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Our America

Triage

- By J. Malcolm Garcia

Some names have been changed for privacy

After Kabul fell to the Taliban, I knew I could do little for my friends and colleagues, Hamid, Faiz, and Aman. Various NGOs and veterans' groups organized Dunkirk-like efforts online to extract Afghans, and their staff insisted they could still help. Time and again these organizations asked me to complete immigration forms for them, the same forms I had already submitted at the behest of other groups. But now, more than two months after Kabul fell, I receive few encouraging messages; those that do come in have mostly devolved into chest thumping, rote insistence that “the mission will continue.” I hoped it would. Yet I have concluded that, despite their best efforts and through no...


Our America

A Shade of Recognition

- By Peter I. Rose

(Photo: A bus stop in San Juan, PR; CC BY-SA 4.0)

On NPR the other day there was a story about sunny, hot, and sticky Los Angeles and the utter lack of shade trees in Watts and other Black and Latino neighborhoods in contrast to their profusion in nearby Beverly Hills and other upscale areas. Hearing this report brought back a vivid memory of an experience I had in Puerto Rico sixty years ago.

A very junior professor of sociology and anthropology in my third or fourth year of teaching, I was thrilled to get a consulting gig with the Social Science section of the Department of Health in San Juan. My boss was to be Ed Suchman, a former teacher of mine for whom I had also worked when I...


Our America

How to Talk to Your Parents About Politics: Part 2

- By Dominique Fong

Photo Credit: Marcela McGreal, CC BY 2.0, via Wikimedia Commons

Young Asian Americans describe how they’re coming to terms with political differences at the dinner table and in society

Tip #2: Understand the impact of traumas of the past

Johnny Trinh, a 23-year-old from Westminster, a southern Californian city with the country’s largest population of Vietnamese Americans, started to see how his parents' flight from the Vietnam War shaped who they are and made them cling to certain conservative messages. At first, he felt like they had no common ground, but over time, his criticism of their views softened. He became less quick to judge, and more eager to preserve what he could of...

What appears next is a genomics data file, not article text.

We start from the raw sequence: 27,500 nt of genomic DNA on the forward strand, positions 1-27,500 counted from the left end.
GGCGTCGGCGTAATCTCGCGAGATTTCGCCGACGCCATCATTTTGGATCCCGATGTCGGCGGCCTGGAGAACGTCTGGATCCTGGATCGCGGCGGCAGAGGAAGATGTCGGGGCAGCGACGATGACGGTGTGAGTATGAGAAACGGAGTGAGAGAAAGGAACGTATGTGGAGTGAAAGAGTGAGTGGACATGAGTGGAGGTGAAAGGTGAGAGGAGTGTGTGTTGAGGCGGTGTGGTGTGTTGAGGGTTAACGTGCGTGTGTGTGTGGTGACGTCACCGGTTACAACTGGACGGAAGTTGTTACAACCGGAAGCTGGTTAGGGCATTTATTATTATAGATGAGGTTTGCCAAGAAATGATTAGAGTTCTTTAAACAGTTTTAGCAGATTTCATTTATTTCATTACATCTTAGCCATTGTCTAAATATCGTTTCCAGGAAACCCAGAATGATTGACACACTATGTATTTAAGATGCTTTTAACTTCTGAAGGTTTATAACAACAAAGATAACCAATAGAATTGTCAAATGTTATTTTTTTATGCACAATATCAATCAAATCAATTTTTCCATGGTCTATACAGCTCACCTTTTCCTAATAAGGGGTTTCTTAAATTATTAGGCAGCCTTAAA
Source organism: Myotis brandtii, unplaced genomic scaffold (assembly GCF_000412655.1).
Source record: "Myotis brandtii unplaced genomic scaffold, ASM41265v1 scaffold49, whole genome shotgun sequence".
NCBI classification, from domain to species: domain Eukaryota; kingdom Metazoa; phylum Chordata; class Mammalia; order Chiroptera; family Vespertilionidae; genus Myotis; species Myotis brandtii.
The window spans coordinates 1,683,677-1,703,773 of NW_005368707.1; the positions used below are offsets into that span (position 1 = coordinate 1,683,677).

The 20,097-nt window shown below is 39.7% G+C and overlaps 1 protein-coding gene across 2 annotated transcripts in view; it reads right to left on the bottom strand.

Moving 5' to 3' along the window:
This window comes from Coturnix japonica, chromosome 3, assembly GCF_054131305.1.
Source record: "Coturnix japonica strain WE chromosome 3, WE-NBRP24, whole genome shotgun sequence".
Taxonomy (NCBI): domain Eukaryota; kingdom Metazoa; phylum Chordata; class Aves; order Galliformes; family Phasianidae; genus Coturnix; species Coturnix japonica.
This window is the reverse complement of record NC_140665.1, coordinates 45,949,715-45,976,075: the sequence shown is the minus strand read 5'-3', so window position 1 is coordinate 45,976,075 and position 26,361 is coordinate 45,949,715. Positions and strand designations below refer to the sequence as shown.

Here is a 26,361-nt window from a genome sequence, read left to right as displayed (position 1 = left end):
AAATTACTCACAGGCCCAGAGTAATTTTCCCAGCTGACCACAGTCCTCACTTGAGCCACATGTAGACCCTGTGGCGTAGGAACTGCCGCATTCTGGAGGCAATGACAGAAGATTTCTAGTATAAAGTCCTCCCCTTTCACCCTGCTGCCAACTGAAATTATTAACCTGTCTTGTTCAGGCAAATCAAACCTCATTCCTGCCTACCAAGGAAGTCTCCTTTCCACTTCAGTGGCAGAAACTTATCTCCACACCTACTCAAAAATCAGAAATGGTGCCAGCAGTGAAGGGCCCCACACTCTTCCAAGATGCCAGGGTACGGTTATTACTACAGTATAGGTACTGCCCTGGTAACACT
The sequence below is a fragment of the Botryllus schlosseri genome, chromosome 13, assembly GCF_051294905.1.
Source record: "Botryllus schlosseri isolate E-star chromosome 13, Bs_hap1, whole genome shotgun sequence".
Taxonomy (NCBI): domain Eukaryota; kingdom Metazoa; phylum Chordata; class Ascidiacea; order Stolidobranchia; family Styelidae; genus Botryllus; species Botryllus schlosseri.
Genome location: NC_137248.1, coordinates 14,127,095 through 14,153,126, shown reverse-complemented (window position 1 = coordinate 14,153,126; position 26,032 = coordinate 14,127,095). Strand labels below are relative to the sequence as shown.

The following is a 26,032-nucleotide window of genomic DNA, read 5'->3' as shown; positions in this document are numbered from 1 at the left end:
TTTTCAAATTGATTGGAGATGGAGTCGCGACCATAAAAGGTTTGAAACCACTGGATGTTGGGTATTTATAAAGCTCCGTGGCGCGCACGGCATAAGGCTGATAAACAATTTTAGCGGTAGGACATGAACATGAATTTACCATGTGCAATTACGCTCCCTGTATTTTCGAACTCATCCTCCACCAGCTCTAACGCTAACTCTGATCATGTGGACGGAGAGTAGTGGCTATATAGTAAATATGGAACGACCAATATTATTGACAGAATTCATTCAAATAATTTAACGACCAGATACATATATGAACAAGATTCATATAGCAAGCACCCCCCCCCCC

Our America

How to Talk to Your Parents About Politics: Part 1

- By Dominique Fong

Photo Credit: Marcela McGreal, CC BY 2.0, via Wikimedia Commons

Young Asian Americans describe how they’re coming to terms with political differences at the dinner table and in society

When Jamie Gee joined a Black Lives Matter protest last year, the crowd marched peacefully through downtown Oakland until it got to the city’s Chinatown district, where Gee saw some people smashing windows and spraying graffiti on the walls of Chinese businesses.

“That was upsetting,” Gee said. “I could see they were actively hurting my community.” Soon after the protest, Gee, a 34-year-old middle school teacher who is Chinese...


Our America

Are You Listening?

- By Avital Balwit

“Are you listening, NSA?” “Can you hear me  Mark Zuckerberg?” “Are you there Bezos?” At some point, these went from internet-era jokes to truisms, from mocking a conspiracy theory to acknowledging the status quo. While it may not be by these specific actors, most of us accept that we can be listened to—and sometimes are.

One particularly egregious example of this spying comes from the story of Project Pegasus. Over the past few months, a group of NGOs and investigative journalists broke the story that governments are using a powerful spyware called Pegasus to target activists,...


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